These Tigers could see a lot of 10-9 or 12-11 games in 2008. Their pitching depth at this point is lacking, and they don't have any reserves left in the farm system to come up or be valuable in any kind of trade. Rick Porcello, the high school phenom who fell to the Tigers because of signability issues in the '07 draft, is their only good prospect and he isn't going anywhere anytime soon. They will desperately need their five starters to be healthy and effective all season and I think that may be too much to ask. Yet they have an ace and a lineup few pitchers in baseball will want to tangle with. Detroit will probably make the playoffs based solely on these facts, and it is going to be a fierce battle between them and Cleveland all season. But right now, the Indians are better.

Prediction: 2nd place.

KANSAS CITY -- Manager, Trey Hillman
For the third straight year I'm not going to spend a lot of time talking about the Royals. They don't have much of a shot to get out of the cellar in 2008, but they did experience some bright spots from last year as well as heading into this season. Gil Meche did post a 3.67 ERA in 34 starts a year ago, and cerebral rookie Brian Bannister also impressed with 12 victories. Joakim Soria emerged as a dependable closer and my preseason fav Alex Gordon hit 15 homers but showed he has a long way to go to be the star we all expect.

The Royals finished last in the AL with a scant 102 homers in 2007 and set out this offseason to fix that. There was roughly $50 million burning a hole GM Dayton Moore's pocket and he was determined to spend that money on someone. They were spurned by Torii Hunter and Andruw Jones, and they finally settled on Jose Guillen who'll earn $12M annually over the next three seasons. Kansas City also added some bullpen help with Japanese import Yasuhiko Yabuta (forever to be called "Double-Y" on this blog), Ron Mahay and Brett Tomko. I'm interested to watch where the careers of veterans David DeJesus, Mark Teahen and John Buck go this year as well as the development of DH Billy Butler and up-and-coming pitchers Luke Hochevar and Daniel Cortes. In a few years we'll be seeing high school slugger Mike Moustakas, the 2nd overall choice in the 2007 Draft who's been labeled as the best power-hitting high schooler since A-Rod.

The club will also have a new manager in 2008 in the 44-year-old Trey Hillman. The Royals brought Hillman over after a very successful run with Japan's Nippon Ham Fighters (Hideki Okajima's old club), which followed over ten years as a manager in the Yankees farm system. He's got a terrific attitude and will connect to these players better than many of the previous KC managers.

That's really all I've got about the Royals. It's also probably the last time you'll see me mention them in this space until next year's preview.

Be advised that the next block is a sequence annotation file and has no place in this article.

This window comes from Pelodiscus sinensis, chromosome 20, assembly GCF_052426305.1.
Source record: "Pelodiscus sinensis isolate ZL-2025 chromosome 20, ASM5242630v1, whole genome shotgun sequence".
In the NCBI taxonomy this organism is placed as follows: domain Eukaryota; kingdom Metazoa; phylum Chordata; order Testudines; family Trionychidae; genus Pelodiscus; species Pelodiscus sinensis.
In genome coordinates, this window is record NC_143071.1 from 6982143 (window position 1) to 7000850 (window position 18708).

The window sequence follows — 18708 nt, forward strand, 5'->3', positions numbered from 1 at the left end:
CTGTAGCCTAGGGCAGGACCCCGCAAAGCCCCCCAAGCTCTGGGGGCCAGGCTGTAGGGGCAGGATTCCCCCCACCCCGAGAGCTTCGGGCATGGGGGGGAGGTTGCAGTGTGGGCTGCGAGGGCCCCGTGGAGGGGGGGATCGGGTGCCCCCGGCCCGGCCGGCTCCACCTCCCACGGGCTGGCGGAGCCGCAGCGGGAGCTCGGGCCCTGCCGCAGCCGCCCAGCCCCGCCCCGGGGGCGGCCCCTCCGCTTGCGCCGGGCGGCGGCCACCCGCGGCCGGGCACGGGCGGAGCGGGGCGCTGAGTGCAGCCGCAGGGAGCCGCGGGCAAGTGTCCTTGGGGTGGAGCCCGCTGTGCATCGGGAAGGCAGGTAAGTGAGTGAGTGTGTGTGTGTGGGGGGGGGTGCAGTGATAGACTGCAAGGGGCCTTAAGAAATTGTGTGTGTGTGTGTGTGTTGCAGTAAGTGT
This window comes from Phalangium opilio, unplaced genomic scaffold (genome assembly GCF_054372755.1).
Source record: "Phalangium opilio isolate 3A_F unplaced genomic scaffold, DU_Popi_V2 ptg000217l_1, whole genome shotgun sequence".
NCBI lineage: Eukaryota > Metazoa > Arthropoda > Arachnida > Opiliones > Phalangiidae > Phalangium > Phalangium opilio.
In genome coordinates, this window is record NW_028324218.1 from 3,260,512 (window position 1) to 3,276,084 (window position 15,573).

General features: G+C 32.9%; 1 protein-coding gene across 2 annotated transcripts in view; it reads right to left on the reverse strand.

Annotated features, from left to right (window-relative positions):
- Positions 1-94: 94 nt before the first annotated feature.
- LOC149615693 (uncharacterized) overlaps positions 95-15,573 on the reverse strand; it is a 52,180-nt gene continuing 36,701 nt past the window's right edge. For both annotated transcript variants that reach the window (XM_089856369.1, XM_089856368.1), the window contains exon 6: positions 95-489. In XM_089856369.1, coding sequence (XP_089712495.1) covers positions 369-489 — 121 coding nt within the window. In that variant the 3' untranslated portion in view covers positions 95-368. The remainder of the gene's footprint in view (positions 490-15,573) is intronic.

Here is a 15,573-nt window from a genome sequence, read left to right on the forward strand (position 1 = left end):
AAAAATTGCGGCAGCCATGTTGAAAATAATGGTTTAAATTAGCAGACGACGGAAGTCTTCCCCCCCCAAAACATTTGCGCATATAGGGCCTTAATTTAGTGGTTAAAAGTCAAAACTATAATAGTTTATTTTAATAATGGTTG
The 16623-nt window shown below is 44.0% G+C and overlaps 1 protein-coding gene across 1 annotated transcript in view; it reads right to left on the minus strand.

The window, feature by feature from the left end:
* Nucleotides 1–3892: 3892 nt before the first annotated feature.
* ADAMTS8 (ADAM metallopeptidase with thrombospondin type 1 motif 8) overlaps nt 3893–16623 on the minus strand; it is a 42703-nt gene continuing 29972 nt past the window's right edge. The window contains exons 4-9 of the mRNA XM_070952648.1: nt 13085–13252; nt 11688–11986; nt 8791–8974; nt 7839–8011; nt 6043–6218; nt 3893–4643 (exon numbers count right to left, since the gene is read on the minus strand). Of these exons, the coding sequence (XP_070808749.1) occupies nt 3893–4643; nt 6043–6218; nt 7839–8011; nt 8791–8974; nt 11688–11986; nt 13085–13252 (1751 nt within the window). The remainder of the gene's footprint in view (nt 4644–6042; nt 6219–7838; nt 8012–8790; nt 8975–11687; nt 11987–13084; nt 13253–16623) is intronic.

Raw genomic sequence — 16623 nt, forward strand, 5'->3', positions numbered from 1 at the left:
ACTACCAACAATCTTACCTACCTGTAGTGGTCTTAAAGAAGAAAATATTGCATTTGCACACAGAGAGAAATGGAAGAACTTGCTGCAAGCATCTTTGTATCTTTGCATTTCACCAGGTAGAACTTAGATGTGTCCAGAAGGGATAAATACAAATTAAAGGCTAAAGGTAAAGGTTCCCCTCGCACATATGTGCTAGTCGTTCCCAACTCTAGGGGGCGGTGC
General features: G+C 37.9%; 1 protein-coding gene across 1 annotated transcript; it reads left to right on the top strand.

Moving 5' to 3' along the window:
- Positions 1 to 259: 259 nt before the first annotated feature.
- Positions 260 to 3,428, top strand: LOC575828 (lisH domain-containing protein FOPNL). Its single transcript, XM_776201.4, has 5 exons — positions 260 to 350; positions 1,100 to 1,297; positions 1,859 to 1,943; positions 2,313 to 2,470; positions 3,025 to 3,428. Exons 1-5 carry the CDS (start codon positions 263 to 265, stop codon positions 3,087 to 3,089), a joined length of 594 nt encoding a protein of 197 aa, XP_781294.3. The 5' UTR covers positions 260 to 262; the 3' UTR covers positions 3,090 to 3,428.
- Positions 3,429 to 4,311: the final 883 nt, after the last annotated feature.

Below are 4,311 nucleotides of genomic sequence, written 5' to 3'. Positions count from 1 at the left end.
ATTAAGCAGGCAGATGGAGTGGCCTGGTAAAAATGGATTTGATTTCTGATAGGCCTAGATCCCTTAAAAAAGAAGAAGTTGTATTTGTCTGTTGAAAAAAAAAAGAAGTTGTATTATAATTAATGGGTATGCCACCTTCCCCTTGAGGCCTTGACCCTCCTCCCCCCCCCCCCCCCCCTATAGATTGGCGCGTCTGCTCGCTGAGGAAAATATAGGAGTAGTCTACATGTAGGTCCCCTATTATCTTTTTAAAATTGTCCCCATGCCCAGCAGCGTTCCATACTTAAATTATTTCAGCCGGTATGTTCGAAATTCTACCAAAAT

Prediction: 5th place.

MINNESOTA -- Manager, Ron Gardenhire
Who knew the people of Minnesota could get even more depressed about their sports teams? After watching Kevin Garnett come to the Celtics for 40 cents on the dollar, and seeing their old friend Randy Moss light up the NFL all season, their new GM Bill Smith took it upon himself to trade the best pitcher in the world for next to nothing. Now the Twins and their fans have a season to look forward to, well, not very much.

The team couldn't get to .500 in 2007 after being my World Series favorite heading into the '06 playoffs. Their hitters suffered a debilitating power outage most of the season and Gopher State hero Joe Mauer only played in 109 games. When the winter came, the club and fans saw Torii Hunter walk away from Minnesota after spending his whole career there. Then Smith engineered a trade that essentially netted him Delmon Young in exchange for Matt Garza. My biggest issue with this trade is that Young needs to learn plate discipline into order to reach his full potential (he walked 26 times in 681 plate appearances in 2007). Plate discipline has never been a tenant of the Tom Kelly-Ron Gardenhire era for the Twins, so all bets are off in regards to what type of player Young will become in Minnesota. They will also fill the left side of their infield in 2008 with free agents Adam Everett and Mike Lamb.

Then came the much-documented Santana trade, which I won't rehash here. That deal left them without an answer in center field, yet it's entirely possible that Carlos Gomez (who came over in the Santana deal) will win the job. Their offense will likely be a problem again this year. The Twins have a solid core with Mauer, Young, Justin Morneau and Michael Cuddyer, but there isn't much else to get excited about with either their current hitters or the ones they have coming up. They have won with minimal offense before but in this year's Central what they have now won't cut it.

With Santana gone the Twins will turn to Francisco Liriano, one year removed from TJ surgery, to be their ace going forward. It's a lot to ask from the kid who is actually still in the Dominican because of visa issues stemming from his 2006 DUI. We all remember how unbelievable he was during the limited amount of time we pitched that season and it would be a shame if he could not get back to that level. The rest of the rotation will be young with the likes of Scott Baker, Boof Bonser, Glen Perkins and Kevin Slowey competing with warm body Livan Hernandez this spring. Joe Nathan remains one of the top closers in the game and I've heard whispers recently that an extension could be coming his way in the future.

It won't be a fun year for Minnesota. Then again, it hasn't been really fun at all for anything in Minnesota since Jesse Ventura left the governor's mansion.

Prediction: 4th place.